Bookmark   26 citations  
  45.  9
    Seeking Common Ground on the Nature of Interdisciplinarity.R. Szostak - 2014 - Constructivist Foundations 10 (1):77-78.
    Open peer commentary on the articleSecond-Order Science of Interdisciplinary Research: A Polyocular Framework for Wicked Problemsby Hugo F. Alrøe & Egon Noe. Upshot: I draw (...)
    Direct download  
     
    Export citation  
     
    Bookmark  
  46.  78
    The Problems of Consciousness and Content in Theories of Perception.Nini Praetorius - 2007 - Phenomenology and the Cognitive Sciences 6 (3):349-367.
    The paper aims to show, first, that ORegans and Noës Sensorimotor Theory of Vision and Visual Experiences suffers from circularity, and that evidence from empirical (...)
    Direct download (3 more)  
     
    Export citation  
     
    Bookmark  
  47.  6
    Beyond aLevels Viewof Science.W. Callebaut - 2014 - Constructivist Foundations 10 (1):79-80.
    Open peer commentary on the articleSecond-Order Science of Interdisciplinary Research: A Polyocular Framework for Wicked Problemsby Hugo F. Alrøe & Egon Noe. Upshot: I critically (...)
    Direct download  
     
    Export citation  
     
    Bookmark  
  48.  9
    Sartre and Merleau-Pontys Theories of Perception as Cognition in the Context of Phenomenological Thought in Cognitive Sciences.Marta Agata Chojnacka - 2021 - Diametros 18 (67):21-37.
    Husserls phenomenology was particularly influential for a number of French philosophers and their theories. Two of the most prominent French thinkers, Jean-Paul Sartre and Maurice Merleau (...)-Ponty, turned to the instruments offered by phenomenology in their attempts to understand the notions of the body, consciousness, imagination, human being, world and many others. Both philosophers also provided their definitions of perception, but they understood this notion in very different ways. The paper describes selected aspects of Husserls phenomenology that were adopted by Sartre and Merleau-Ponty and depicts the presumptions of their respective theories of perception, as well as the differences between them. The main thesis presented here is that theories as different as those proposed by Sartre and Merleau-Ponty may, and indeed do, lead to the same conclusion, i.e. that perception represents a different form of cognition. Despite the differences between these theories, they can both be placed in the contemporary context of phenomenological research carried out by cognitive philosophers Dan Zahavi and Shaun Gallagher, as well as by the proponent of the enactive theory of perception, Alva Noë. (shrink)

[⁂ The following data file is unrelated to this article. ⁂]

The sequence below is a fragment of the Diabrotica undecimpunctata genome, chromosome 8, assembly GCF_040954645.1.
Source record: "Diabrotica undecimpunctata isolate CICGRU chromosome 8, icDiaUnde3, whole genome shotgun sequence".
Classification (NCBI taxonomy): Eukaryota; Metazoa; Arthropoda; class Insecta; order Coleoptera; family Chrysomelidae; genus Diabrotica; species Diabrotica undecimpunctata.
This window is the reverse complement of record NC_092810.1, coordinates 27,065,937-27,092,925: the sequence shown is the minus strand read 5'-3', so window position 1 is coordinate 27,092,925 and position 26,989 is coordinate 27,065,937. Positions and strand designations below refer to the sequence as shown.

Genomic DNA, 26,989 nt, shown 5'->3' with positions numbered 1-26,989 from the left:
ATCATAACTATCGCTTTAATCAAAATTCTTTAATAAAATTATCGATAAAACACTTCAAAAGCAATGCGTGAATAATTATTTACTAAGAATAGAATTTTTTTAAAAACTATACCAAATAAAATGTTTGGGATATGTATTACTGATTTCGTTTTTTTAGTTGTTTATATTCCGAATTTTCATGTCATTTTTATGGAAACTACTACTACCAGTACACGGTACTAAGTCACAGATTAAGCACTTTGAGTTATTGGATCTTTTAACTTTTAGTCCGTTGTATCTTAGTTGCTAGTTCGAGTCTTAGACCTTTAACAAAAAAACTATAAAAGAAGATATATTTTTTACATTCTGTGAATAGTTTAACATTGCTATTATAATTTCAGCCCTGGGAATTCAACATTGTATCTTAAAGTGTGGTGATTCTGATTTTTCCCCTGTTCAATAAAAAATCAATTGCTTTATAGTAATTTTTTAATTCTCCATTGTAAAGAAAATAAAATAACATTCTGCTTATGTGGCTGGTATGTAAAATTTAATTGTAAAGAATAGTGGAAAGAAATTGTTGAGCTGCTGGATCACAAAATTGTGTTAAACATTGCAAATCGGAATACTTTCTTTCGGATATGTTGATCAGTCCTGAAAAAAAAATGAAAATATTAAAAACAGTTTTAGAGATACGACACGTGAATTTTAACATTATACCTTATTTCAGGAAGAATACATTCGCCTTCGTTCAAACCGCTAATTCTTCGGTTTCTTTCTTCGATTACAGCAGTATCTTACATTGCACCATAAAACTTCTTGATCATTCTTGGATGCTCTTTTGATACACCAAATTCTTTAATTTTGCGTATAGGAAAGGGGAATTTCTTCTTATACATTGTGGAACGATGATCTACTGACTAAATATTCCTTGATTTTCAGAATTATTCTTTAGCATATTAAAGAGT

Direct download (3 more)  
     
    Export citation  
     
    Bookmark  
  49.  3
    Multiple Environments!?K. -H. Simon - 2012 - Constructivist Foundations 8 (1):54-55.
    Open peer commentary on the articleObserving Environmentsby Hugo F. Alrøe & Egon Noe. Upshot: The following remarks elaborate on the basic concepts of observation and environment (...). Some extensions are suggested, mainly from the perspective of Luhmanns theory of social systems. Especially, the concept of structural couplings is given more emphasis, not least because of its relevance to the sustainability debate. (shrink)
    Direct download (2 more)  
     
    Export citation  
     
    Bookmark  
  50.  20
    The Complexity of Environment in Social Systems Theory.B. Freyer & R. L. Paxton - 2012 - Constructivist Foundations 8 (1):55-57.
    Open peer commentary on the articleObserving Environmentsby Hugo F. Alrøe & Egon Noe. Upshot: We discuss the environmental terminology of Jakob von Uexküll in the context (...) of Alrøe Egon Noes reflections, and to examine more deeply the multi-perspectivity that arises from a combination of von Uexkülls and Luhmanns systems theories. The complexity yielded by an unpacking of the termenvironmentsheds light on the difficulties in finding common understandings for solving wicked problems. (shrink)
    Direct download (2 more)  
     
    Export citation  
     
    Bookmark  
1 — 50 / 1000